AUA Residents & Fellows Committee News Health Policy Updates: Highlights from the American Medical Association Interim 2020 Meeting

By: Ruchika Talwar, MD | Posted on: 01 Feb 2021

The COVID-19 pandemic brought about unparalleled disruption to daily life throughout the global community and unprecedented strain on our national health care system. During the initial pandemic peak in Spring 2020, as ICU capacity soared and personal protective equipment (PPE) reserves dwindled, one issue became exceedingly clear: in the face of a health care crisis, the complicated yet critical link between medicine and policy cannot be understated. This year, the American Medical Association (AMA) conducted their Interim 2020 meeting via a virtual format, where delegates gathered to discuss and adopt several key policy stances.

Obviously, COVID-19 related issues remained at the forefront of policy agenda. These included resolutions to encourage more affordable insurance options such as auto-enrollment and public options that foster a competitive market for the many Americans who lost employer-linked coverage due to economic ramifications of the pandemic. To prevent the spread of the coronavirus in correctional facilities, delegates adopted policies to protect the incarcerated population and correctional workers through increased infection control and PPE measures, as well as encouraging the compassionate release of inmates with COVID-19 related illness.

The tragic deaths of George Floyd, Breonna Taylor, Ahmaud Arbery and others prompted the AMA to pass detailed policy outlining racism as a public health crisis, highlighting medicine’s role in perpetuating racial bias and inequities against vulnerable patient populations. Race was officially recognized as a social, not biological, construct. In addition to dedicating resources towards evidence-based solutions to mitigate racial bias within health care, a significant amount of discussion centered on excessive use of force by law enforcement. New policy acknowledged that police brutality disproportionately impacts people of color as a function of structural racism, stressed the importance of antibias training to avoid discrimination and racial profiling by law enforcement, and encouraged community partnerships to encourage safe practices.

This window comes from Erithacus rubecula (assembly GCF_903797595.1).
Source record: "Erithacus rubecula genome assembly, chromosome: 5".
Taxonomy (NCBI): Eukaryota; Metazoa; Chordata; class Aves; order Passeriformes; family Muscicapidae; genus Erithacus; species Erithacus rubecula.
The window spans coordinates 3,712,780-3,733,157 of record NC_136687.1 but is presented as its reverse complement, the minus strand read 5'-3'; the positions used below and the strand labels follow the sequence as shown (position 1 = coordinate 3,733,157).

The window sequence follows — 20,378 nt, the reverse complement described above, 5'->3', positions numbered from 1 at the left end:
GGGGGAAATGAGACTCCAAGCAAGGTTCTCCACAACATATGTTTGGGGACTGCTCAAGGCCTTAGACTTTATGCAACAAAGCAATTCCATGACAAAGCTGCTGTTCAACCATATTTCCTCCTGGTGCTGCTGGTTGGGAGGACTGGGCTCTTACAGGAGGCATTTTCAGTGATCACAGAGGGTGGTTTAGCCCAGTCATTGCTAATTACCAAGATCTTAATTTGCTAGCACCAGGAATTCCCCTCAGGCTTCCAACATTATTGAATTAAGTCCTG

Telemedicine, a major legislative priority for the AUA before COVID-19, saw rapid expansion in the wake of national lockdowns that precluded non-essential travel. In a postpandemic health care environment, the maintenance of telehealth coverage by the Centers for Medicare and Medicaid Services and private insurers was strongly supported by new AMA policy. It also advocated for equitable access to telemedicine services and required infrastructure to reduce disparities that can affect at-risk populations.

With a COVID-19 vaccine on the brink of distribution and a new incoming administration, the health policy landscape is likely to shift in 2021. President-elect Biden has committed to preserving the protections under the Patient Protection and Affordable Care Act, lowering premiums, reducing “surprise billing” and growing home health care services, of course dependent on the Congressional landscape during the first half of his term. As the health care climate is again in the midst of a transition, there continues to be a dire need for physician–namely urologist–representation in organized medicine and the federal government. For interested trainees, the AUA Advocacy and Policy Workgroup and the AUA Summit allow residents and fellows to ensure their voices are heard to advance the interests of our patients and profession.

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